Myth The Tet Offensive Was a Communist Victory

The 1968 Tet offensive was a total and complete miltary disaster for the North Vietnamese Communists no matter how you look at it. If you measure victory by territory gained or enemy killed, the North Vietnamese Army and the Viet Cong failed dismally in their attacks.

The NVA and VC had counted on a "People's Uprising" to carry them to victory, however there was no such uprising. They did exactly what the American military wanted them to do. They massed in large formations that were incredibly vulnerable to the awesome fire support the U.S. Military was able to bring to bear on them in a coordinated and devastating manner.

The NVA and VC attacked only ARVN installations with the exception of the US Embassy in Saigon. Despite reports to the contrary by all major television news networks and the print media, the VC sapper team of 15 men never entered the chancery building and all 15 VC were dead within 6 hours of the attack. They caused no damage to any property and managed to kill 4 US Army MPs, and one Marine guard. The South Vietnamese Police tasked with guarding the Embassy fled at the first sound of gunfire.

The NVA/VC launched major attacks on Saigon, Hue, Quang Tri City, Da Nang, Nha Trang, Qui Nhon, Kontum City, Ban Me Thout, My Tho, Can Tho, and Ben Tre. With the exception of the old imperial city of Hue, the NVA/VC were forced to retreat within 24 hours of the beginning of the offensive. In the process they suffered devastating losses among the southern VC cadres. Using the southern VC as the spearhead of these attacks was an intentional device on the part of the North Vietnamese politcal leadership. They did not want to share power with the southerners after the war, so they sent them out to what was inevitable slaughter. The NVA mainforce battalions were held in "reserve" according to Vo Nguyen Giap, in order to "exploit any breakthroughs".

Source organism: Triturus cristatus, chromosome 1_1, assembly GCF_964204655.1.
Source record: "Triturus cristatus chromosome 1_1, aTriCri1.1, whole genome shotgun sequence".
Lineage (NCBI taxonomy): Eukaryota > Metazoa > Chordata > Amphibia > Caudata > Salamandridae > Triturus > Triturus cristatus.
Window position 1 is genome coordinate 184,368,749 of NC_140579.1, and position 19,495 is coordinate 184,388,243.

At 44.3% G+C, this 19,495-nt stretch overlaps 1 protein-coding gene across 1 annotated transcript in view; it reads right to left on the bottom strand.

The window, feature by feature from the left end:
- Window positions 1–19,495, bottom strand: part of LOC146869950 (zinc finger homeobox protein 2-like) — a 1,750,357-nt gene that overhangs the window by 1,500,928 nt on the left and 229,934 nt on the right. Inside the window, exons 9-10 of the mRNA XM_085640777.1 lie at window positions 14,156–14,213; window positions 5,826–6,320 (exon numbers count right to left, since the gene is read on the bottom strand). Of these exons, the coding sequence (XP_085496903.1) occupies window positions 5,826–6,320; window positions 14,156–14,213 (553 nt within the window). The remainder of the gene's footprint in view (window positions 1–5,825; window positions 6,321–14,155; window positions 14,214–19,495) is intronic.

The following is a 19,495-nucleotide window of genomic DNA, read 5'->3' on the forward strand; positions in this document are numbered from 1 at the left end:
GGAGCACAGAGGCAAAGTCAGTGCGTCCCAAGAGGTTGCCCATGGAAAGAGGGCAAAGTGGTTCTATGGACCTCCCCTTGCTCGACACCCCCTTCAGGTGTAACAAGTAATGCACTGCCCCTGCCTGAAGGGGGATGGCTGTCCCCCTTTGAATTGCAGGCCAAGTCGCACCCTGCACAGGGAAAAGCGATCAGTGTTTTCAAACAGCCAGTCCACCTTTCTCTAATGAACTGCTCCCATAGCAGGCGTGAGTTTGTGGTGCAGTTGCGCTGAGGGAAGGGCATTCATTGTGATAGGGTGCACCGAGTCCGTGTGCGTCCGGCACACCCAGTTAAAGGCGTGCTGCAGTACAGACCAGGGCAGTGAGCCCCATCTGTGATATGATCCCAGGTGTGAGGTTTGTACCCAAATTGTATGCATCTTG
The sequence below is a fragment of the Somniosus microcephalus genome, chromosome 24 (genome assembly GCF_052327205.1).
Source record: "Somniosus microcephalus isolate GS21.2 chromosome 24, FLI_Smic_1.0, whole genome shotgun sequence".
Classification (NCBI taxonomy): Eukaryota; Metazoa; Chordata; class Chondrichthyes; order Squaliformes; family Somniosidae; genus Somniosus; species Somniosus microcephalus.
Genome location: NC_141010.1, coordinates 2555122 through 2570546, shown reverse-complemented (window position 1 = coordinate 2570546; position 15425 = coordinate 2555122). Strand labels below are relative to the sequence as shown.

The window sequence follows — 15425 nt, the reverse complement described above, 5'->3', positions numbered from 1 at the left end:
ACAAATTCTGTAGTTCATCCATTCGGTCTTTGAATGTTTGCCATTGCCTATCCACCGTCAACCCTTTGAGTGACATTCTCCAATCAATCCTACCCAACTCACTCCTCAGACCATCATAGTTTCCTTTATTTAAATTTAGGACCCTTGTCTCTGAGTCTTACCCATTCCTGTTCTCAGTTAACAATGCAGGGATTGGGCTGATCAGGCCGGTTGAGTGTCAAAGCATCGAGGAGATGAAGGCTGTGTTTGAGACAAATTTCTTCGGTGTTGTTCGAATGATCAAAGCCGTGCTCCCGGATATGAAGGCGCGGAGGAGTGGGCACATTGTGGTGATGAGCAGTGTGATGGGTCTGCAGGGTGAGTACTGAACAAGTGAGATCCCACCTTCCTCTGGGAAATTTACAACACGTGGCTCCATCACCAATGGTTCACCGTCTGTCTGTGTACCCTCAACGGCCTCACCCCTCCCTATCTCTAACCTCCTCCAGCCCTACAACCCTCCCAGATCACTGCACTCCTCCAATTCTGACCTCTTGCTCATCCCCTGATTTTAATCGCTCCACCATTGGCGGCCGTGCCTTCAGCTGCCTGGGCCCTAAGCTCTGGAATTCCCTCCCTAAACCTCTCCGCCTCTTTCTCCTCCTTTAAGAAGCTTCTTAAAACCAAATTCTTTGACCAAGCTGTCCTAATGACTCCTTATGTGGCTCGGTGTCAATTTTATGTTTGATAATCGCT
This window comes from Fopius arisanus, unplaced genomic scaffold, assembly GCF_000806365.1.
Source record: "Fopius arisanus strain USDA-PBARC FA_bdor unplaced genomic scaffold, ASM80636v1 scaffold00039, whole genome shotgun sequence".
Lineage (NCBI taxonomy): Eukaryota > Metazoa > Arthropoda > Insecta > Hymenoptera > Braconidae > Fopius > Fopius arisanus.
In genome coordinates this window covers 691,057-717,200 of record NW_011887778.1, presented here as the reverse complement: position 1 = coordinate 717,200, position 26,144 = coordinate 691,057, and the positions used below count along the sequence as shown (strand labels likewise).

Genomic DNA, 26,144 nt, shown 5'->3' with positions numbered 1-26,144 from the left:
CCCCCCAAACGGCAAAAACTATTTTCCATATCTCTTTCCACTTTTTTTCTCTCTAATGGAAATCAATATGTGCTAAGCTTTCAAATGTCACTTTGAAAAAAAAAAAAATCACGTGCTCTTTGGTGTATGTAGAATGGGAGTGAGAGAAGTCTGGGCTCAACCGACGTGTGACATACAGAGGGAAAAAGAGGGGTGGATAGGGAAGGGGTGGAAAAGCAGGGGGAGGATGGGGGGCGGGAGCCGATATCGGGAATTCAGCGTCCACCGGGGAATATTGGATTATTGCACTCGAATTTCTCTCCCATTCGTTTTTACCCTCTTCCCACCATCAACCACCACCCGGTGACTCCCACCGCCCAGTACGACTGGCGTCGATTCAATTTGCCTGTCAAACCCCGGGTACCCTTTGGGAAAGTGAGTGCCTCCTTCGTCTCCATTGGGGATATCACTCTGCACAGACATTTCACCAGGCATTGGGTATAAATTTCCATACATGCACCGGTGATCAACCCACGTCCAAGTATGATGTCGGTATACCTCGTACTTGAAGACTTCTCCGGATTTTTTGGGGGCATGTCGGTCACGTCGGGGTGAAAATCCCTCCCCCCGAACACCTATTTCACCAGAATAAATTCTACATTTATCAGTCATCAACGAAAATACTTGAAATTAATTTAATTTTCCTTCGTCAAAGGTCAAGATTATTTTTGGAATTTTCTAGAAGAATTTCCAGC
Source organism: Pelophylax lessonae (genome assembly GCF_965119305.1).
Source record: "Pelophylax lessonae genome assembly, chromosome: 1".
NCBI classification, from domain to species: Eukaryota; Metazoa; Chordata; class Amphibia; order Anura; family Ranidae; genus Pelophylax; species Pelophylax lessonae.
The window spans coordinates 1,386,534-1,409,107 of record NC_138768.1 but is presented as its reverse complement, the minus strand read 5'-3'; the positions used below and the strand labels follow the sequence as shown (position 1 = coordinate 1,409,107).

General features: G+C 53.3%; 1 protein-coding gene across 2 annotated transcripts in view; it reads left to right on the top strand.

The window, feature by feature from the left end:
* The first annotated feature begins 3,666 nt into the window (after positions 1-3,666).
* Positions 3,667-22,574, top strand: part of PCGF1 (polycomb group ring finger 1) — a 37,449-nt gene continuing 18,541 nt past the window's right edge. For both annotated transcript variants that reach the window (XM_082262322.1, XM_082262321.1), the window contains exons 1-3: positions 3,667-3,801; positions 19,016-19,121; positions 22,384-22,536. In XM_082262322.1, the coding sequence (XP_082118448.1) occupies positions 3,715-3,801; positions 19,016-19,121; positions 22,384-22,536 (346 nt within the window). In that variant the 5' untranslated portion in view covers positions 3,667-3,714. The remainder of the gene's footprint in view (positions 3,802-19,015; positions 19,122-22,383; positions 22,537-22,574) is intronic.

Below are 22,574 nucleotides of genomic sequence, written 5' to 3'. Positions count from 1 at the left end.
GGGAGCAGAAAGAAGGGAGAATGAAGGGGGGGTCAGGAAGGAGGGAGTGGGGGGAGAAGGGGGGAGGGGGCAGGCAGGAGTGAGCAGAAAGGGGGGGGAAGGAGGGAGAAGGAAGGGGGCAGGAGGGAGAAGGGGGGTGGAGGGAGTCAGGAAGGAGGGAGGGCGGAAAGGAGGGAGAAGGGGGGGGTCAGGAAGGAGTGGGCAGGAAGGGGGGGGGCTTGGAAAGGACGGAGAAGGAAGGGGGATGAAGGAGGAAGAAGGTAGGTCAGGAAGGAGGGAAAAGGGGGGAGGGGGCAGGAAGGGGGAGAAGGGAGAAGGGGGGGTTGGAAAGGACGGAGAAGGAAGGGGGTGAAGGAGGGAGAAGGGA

In the first week of the attack the NVA/VC lost 32,204 confirmed killed, and 5,803 captured. US losses were 1,015 KHA, while ARVN losses were 2,819 killed. ARVN losses were higher because the NVA/VC, reluctant to enter into a set-piece battle with US forces, attacked targets defended almost exclusively by South Vietnamese troops.

Casualties among the people whom the NVA/VC claimed to be "liberating" were in excess of 7,000, with an additional 5,000 tortured and murdered by the NVA/VC in Hue and elsewhere. In Hue alone, allied forces discovered over 2,800 burial sites containing the mutilated bodies of local Vietnamese teachers, doctors, and political leaders.

Only the news media seemed to believe that in some way the Communists had achieved a "victory". To put this in perspective, the news media would have reported the Battle of the Bulge, Hitler's last ditch attempt to stop the allied forces in Europe, as a "disaster" for the Allies. They would have said that "despite Allied efforts, the enemy still has the means to mount a major offensive, and therefore the war in Europe is unwinable". Sound goofy? Well, that is exactly what Walter Cronkite said on national TV after the 1968 Tet offensive. He did not say this in WWII, mostly because the news media operated under strict war time secrecy laws that discouraged any negative reporting. For example, in WWII it was expressly forbidden to show the bodies of dead American soldiers in any newsreel footage or photograph. Any photos or film that did so were simply confiscated by military censors. When was the last time you saw a history book that had photos of dead GIs? Find a newspaper photo in the New York Times morgue that depicts a dead American soldier in WWII. Would there have been pressure on the home front to end our involvement in WWII had the media been permitted to show live pictures of GIs who had lost both legs to a German mine? Or photos of the thousands of Marines who were dying to capture islands no one could even find on a map? Islands which we gave back after the war.

In Vietnam however the media operated under no such restrictions and were free to go wherever they wanted and film and photograph whatever they wanted. Despite this the overwhelming majority of the media never left the comfort of Saigon. The film clips of Morley Safer, Charles Kuralt, and others which seem to depict raging firefights in the background are very likely staged events. If you look closely at these film clips you will notice that the people in the background are acting rather nonchalant for people in a firefight. Only the reporter seems to be crouching low to avoid being "hit". Keep in mind that by carefully composing a scene, a camerman can make a small crowd of people look like a mob of thousands. So too can a couple of people firing M-16s be made to appear as if a firefight is in progress.